Women Hold Only 1 in 4 Elected Offices in the U.S. — but Schools Can Help Close That Gender Gap

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Although female political activism is perhaps at an all-time high in the U.S., only 1 in 4 elected offices is held by a woman.
A new Politico piece reports that when it comes to gender equity in national legislatures, the U.S. ranks 101st in the world, behind China and Afghanistan, down from 52nd in 1997. The report points out that while women win elections at around the same rate as men, they’re less likely to run in the first place: “America has a shortage of female politicians because, to put it simply, women don’t want the job.”
Much of this boils down to a child’s early years, according to the report, citing a 2012 survey that found parents have the most influence over a child’s political aspirations. Men received more encouragement than women to enter politics not only from their parents but also from friends and teachers.
The gap between male and female political ambition also widens in college. Much support for women in politics is currently backloaded, often in the form of campaign donations when female candidates are already running for office. Closing this gap requires encouragement and education on the front end, to get women to start thinking when they are young about running for office.
Studies show that women who run for student government in school are more likely to express interest in politics later in life. Even though more women than men attend and graduate from college, female students comprise only 30 percent to 40 percent of student body presidents across American campuses.


Women now make up 19.4 percent of members of Congress, 24.9 percent of state legislators, 12 percent of governors, and about 20 percent of mayors, according to the Rutgers Eagleton Institute of Politics — meaning that less than a quarter of elected offices, on average, are held by women.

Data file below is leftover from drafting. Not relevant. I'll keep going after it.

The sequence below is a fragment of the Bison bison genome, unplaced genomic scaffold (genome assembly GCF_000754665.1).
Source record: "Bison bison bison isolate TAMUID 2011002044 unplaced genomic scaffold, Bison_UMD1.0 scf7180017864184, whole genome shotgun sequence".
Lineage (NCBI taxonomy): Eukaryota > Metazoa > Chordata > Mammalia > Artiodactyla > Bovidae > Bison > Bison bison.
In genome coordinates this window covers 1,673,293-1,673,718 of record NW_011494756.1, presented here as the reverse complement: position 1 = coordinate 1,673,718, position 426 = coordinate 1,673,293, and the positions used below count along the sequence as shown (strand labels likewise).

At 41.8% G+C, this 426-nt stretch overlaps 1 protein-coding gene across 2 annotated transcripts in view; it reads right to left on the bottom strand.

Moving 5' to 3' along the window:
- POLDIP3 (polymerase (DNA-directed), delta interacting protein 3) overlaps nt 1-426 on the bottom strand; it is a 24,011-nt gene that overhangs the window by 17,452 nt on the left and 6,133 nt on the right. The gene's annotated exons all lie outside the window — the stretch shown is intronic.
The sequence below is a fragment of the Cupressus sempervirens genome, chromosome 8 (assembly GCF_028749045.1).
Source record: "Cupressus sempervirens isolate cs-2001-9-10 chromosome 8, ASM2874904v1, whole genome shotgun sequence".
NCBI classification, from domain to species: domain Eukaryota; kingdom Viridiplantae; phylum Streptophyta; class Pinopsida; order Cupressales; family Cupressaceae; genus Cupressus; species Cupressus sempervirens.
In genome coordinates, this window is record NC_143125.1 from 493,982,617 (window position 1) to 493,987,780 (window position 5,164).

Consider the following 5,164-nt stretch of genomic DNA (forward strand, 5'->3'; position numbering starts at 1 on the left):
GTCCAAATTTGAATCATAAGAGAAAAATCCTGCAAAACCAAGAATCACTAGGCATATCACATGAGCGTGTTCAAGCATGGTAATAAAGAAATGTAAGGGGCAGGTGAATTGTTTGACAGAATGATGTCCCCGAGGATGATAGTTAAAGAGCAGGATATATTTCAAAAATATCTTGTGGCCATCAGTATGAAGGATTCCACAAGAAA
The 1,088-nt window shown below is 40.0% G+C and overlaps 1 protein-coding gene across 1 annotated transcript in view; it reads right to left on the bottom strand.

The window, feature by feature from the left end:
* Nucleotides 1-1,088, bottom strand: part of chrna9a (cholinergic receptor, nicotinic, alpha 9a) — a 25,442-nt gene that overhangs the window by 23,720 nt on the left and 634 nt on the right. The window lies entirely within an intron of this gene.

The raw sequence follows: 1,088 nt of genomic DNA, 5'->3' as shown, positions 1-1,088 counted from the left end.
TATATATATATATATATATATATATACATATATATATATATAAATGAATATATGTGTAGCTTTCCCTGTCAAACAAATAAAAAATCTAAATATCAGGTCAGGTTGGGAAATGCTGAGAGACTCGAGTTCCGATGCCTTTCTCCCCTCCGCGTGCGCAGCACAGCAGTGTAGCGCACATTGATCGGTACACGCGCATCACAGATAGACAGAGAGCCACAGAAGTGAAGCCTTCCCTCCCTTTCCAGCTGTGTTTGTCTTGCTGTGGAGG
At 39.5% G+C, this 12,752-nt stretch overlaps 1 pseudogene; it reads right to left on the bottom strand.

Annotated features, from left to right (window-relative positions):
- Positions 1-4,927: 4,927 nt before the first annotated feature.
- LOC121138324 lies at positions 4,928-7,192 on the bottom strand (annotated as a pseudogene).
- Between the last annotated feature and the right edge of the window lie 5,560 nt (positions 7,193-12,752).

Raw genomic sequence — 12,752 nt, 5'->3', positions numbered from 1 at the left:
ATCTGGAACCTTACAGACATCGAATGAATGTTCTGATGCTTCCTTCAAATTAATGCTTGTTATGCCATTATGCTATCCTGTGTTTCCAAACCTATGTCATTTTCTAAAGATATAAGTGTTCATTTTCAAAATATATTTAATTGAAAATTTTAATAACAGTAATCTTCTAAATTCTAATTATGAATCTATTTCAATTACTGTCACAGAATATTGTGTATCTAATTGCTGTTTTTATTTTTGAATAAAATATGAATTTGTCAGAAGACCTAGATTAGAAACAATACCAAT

There is one type of elected body, however, in which men and women are pretty equally represented: school boards. But most female school board members don’t strive for higher office once their term is over: “They get the best political training in America, and then they go home,” Politico reports.
So educational initiatives are targeting women early. Rutgers University’s Center for American Women and Politics offers a Ready to Run campaign training workshop that saw peak interest this year. And Politico shines a spotlight on Running Start, a Washington, D.C., organization that teaches young women in high school and college about politics and coaches them to run for student government.
In 2016, female college students who took part in Running Start were reportedly 65 percent more likely to express confidence in running for public office later.
“Just telling them to run is good,” Running Start president and founder Susannah Wellford told Politico. “But you need to really get into the psychology of why it is still so daunting.” With even more resources, Wellford said, she’d offer political training to girls even earlier — in middle school.


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